That's a marked change from Baliles' approach. During his first year in office, he spent a week working in Northern Virginia, the time devoted largely to transportation. Soon after, he called a special session of the General Assembly, which passed an increase in the sales tax that brought in about $450 million annually in new money for roads.

"As far as this administration is concerned, Northern Virginia might as well not exist," said Coleman, now in private law practice in McLean. "The irony of ironies is that this is where he won it."

Wilder won the governor's office by just 6,800 votes out of 2.7 million cast. But, in Northern Virginia's 8th and 10th Congressional Districts -- where both candidates campaigned heavily -- Wilder won by significant margins.

Rozell credits Wilder's Northern Virginia victory principally to his strong support of abortion rights. But, he notes, Wilder often praised Robb and Baliles and vowed to continue their "legacy," which included an emphasis on Northern Virginia.

Area voters, Rozell said, reasonably concluded that Wilder supported the Robb-Baliles vision of government expanding to solve problems in the state's high-growth crescent between Washington and Tidewater.

Instead, Wilder's approach has been remarkably similar to that of the conservative politicians who ran Virginia for much of this century, his critics say. Wilder recently vowed to "permanently reduce" the size of government.

"The question to ask yourself is if {conservative hero} Harry Byrd were in the governor's office, what would he be doing differently than Governor Wilder is doing today," said G.C. Morse, a former aide to Baliles, who believes Wilder's no-new-taxes pledge is "shortsighted."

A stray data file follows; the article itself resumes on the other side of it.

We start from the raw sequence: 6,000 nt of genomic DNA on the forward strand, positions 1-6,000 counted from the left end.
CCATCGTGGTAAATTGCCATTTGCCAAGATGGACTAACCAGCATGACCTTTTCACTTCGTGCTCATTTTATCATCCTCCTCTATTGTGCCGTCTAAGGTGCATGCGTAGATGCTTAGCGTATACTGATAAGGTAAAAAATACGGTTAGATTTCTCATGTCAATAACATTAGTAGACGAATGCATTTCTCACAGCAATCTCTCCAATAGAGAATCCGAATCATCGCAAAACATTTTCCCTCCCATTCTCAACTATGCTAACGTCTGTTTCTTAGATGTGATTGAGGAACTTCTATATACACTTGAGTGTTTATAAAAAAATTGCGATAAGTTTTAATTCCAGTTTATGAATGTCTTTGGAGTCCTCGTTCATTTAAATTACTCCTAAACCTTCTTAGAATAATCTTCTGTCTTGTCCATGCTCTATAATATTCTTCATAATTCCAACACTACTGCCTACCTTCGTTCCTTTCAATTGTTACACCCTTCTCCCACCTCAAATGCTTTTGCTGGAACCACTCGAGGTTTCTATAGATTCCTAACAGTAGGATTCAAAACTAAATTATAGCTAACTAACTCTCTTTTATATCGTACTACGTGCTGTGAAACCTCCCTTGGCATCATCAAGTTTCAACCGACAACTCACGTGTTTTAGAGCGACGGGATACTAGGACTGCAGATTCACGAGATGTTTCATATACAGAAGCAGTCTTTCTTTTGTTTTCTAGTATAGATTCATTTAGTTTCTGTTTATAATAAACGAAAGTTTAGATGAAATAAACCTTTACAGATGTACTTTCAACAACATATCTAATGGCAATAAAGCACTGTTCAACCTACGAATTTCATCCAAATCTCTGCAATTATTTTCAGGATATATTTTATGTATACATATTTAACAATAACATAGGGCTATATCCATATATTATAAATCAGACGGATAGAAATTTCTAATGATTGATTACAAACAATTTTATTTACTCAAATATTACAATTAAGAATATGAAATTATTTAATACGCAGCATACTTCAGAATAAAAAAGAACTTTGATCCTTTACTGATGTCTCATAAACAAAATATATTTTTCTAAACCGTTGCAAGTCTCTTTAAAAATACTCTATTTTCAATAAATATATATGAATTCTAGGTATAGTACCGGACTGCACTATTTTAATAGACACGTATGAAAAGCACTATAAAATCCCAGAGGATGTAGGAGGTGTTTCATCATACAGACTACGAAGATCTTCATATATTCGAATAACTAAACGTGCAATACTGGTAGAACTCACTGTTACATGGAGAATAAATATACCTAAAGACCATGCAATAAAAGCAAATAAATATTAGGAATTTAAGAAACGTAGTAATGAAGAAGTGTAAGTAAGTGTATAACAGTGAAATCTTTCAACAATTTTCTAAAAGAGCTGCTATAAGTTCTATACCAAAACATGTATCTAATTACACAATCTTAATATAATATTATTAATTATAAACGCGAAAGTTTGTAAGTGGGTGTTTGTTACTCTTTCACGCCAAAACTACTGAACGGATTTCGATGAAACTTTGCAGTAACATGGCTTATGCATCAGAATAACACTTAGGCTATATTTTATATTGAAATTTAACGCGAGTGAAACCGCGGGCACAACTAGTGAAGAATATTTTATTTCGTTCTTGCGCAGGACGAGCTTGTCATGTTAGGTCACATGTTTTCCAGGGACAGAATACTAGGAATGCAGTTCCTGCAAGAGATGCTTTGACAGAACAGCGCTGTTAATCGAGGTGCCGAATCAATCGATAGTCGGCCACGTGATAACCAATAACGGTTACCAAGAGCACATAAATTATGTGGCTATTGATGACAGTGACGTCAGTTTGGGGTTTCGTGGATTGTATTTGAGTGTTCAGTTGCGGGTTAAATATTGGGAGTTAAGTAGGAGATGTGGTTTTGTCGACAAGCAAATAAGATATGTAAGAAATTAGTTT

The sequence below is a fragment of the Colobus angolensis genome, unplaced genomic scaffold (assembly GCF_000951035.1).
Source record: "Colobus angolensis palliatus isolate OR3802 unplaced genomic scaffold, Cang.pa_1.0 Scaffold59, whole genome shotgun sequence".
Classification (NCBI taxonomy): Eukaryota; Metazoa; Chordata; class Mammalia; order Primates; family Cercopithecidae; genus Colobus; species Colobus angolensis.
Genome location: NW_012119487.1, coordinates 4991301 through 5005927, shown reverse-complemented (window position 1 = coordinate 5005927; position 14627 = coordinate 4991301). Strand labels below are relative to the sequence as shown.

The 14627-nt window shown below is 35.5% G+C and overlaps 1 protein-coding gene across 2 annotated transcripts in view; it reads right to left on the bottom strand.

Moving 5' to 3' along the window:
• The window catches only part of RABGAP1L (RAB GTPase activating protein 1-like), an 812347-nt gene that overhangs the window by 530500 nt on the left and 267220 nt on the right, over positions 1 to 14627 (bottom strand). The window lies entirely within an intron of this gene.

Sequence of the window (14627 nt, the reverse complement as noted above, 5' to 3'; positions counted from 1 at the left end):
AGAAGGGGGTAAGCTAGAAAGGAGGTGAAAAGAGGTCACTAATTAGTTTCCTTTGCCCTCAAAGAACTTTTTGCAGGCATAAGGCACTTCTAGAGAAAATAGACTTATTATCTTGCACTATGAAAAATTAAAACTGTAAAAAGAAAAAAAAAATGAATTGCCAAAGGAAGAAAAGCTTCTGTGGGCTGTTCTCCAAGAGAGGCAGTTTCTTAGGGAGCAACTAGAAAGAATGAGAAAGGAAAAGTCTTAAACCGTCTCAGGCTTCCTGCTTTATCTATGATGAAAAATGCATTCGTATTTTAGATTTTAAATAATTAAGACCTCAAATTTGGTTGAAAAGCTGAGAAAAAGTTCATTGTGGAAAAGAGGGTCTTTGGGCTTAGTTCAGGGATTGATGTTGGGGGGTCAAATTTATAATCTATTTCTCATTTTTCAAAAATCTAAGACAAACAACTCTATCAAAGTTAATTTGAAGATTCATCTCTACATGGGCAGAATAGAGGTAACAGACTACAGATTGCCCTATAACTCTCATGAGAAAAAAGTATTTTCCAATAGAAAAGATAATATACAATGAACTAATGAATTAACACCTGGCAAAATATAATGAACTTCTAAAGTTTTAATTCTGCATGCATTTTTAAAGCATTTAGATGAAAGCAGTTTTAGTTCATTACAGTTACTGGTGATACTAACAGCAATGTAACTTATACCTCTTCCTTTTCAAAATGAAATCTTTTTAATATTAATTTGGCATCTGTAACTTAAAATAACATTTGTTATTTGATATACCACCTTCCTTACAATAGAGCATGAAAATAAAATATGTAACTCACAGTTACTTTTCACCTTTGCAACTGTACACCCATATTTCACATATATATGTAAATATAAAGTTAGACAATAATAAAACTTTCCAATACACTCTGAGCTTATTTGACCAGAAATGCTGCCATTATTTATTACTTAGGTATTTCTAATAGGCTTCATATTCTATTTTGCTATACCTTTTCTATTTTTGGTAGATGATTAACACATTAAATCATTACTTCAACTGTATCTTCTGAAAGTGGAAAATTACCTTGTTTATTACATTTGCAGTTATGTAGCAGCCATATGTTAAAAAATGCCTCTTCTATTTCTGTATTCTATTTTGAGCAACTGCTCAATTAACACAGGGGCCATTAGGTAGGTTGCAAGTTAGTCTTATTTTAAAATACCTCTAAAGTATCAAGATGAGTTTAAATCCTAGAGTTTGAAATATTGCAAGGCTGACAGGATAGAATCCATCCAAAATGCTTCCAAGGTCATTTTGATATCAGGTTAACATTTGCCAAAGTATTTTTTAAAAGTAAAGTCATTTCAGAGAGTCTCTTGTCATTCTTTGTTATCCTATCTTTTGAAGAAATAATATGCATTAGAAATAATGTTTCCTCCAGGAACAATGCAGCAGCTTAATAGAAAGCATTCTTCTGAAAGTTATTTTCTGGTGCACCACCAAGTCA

By not giving more attention to the state's suburban areas, Morse said, Wilder is threatening to stall the economic growth and larger tax base that has benefited the entire state. "It's killing the goose that laid the golden egg," he said.

Northern Virginia educators are worried that far from showing them any favor, Wilder's cuts may hit them harder than educators in other areas of the state.

A recent report by Fairfax County School Superintendent Robert R. Spillane said Wilder's cuts in state aid this year are "not equitable" because his district has 13 percent of the state's students but sustained almost 25 percent of the statewide cuts.

This year's public school cuts were offset by a new policy lowering the contribution that local school systems must make to the state pension fund.

Wilder has not yet detailed how next year's far bigger education cuts will be distributed, but he said he will parcel them out in a way that does not worsen inequalities between the state's richest and poorest districts.

Prince William County schools chief Edward Kelly said he is worried that this means that Wilder expects Northern Virginia districts -- more affluent but struggling with large growth -- to bear a disproportionate share of his cuts.

Some local officials said they are waiting until Wilder gets more specific on his plans for school aid and other programs before passing judgment.

"I haven't been pleased with all I've heard, but I'd be hard pressed to say I've been dealt with unfairly," said Prince William Supervisor Edwin C. King (D-Dumfries). "There has been some indication that we've not been dealt with the deference that we sometimes were under Robb and Baliles. The jury is still out on how Northern Virginia is going to fare."